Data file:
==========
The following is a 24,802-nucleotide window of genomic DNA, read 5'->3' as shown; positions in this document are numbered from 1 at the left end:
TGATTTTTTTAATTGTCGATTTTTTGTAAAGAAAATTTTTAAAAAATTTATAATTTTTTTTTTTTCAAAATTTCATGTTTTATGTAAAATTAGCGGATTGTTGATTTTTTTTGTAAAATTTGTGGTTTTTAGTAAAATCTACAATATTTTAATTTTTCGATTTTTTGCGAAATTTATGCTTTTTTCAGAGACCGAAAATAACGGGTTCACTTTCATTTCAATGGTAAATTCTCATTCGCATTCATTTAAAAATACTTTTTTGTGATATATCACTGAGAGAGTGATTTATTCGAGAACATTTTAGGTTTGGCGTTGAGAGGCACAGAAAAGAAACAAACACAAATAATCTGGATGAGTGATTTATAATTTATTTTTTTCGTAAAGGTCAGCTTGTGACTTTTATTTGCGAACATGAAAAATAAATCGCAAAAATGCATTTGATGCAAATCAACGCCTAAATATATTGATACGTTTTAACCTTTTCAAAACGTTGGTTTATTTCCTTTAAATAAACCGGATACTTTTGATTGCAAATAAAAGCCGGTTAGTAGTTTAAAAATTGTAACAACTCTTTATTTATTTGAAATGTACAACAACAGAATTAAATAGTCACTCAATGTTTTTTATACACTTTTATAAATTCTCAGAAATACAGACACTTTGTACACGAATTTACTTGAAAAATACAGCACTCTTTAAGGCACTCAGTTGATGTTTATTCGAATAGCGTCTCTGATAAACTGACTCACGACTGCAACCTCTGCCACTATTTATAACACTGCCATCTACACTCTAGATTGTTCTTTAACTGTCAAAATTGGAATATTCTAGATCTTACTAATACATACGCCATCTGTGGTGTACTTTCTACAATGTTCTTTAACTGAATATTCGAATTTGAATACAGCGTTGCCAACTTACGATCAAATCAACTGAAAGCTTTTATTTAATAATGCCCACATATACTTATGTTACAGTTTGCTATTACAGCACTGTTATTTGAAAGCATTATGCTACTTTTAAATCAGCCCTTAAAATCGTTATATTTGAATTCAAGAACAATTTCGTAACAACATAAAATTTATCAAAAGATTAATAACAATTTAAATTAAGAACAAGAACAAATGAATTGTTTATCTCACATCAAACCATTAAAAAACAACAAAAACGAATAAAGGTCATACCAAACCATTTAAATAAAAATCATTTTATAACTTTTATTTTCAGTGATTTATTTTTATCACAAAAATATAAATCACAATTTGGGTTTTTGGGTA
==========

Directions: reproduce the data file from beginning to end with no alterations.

The following is a 24,802-nucleotide window of genomic DNA, read 5'->3' as shown; positions in this document are numbered from 1 at the left end:
TGATTTTTTTAATTGTCGATTTTTTGTAAAGAAAATTTTTAAAAAATTTATAATTTTTTTTTTTTCAAAATTTCATGTTTTATGTAAAATTAGCGGATTGTTGATTTTTTTTGTAAAATTTGTGGTTTTTAGTAAAATCTACAATATTTTAATTTTTCGATTTTTTGCGAAATTTATGCTTTTTTCAGAGACCGAAAATAACGGGTTCACTTTCATTTCAATGGTAAATTCTCATTCGCATTCATTTAAAAATACTTTTTTGTGATATATCACTGAGAGAGTGATTTATTCGAGAACATTTTAGGTTTGGCGTTGAGAGGCACAGAAAAGAAACAAACACAAATAATCTGGATGAGTGATTTATAATTTATTTTTTTCGTAAAGGTCAGCTTGTGACTTTTATTTGCGAACATGAAAAATAAATCGCAAAAATGCATTTGATGCAAATCAACGCCTAAATATATTGATACGTTTTAACCTTTTCAAAACGTTGGTTTATTTCCTTTAAATAAACCGGATACTTTTGATTGCAAATAAAAGCCGGTTAGTAGTTTAAAAATTGTAACAACTCTTTATTTATTTGAAATGTACAACAACAGAATTAAATAGTCACTCAATGTTTTTTATACACTTTTATAAATTCTCAGAAATACAGACACTTTGTACACGAATTTACTTGAAAAATACAGCACTCTTTAAGGCACTCAGTTGATGTTTATTCGAATAGCGTCTCTGATAAACTGACTCACGACTGCAACCTCTGCCACTATTTATAACACTGCCATCTACACTCTAGATTGTTCTTTAACTGTCAAAATTGGAATATTCTAGATCTTACTAATACATACGCCATCTGTGGTGTACTTTCTACAATGTTCTTTAACTGAATATTCGAATTTGAATACAGCGTTGCCAACTTACGATCAAATCAACTGAAAGCTTTTATTTAATAATGCCCACATATACTTATGTTACAGTTTGCTATTACAGCACTGTTATTTGAAAGCATTATGCTACTTTTAAATCAGCCCTTAAAATCGTTATATTTGAATTCAAGAACAATTTCGTAACAACATAAAATTTATCAAAAGATTAATAACAATTTAAATTAAGAACAAGAACAAATGAATTGTTTATCTCACATCAAACCATTAAAAAACAACAAAAACGAATAAAGGTCATACCAAACCATTTAAATAAAAATCATTTTATAACTTTTATTTTCAGTGATTTATTTTTATCACAAAAATATAAATCACAATTTGGGTTTTTGGGTA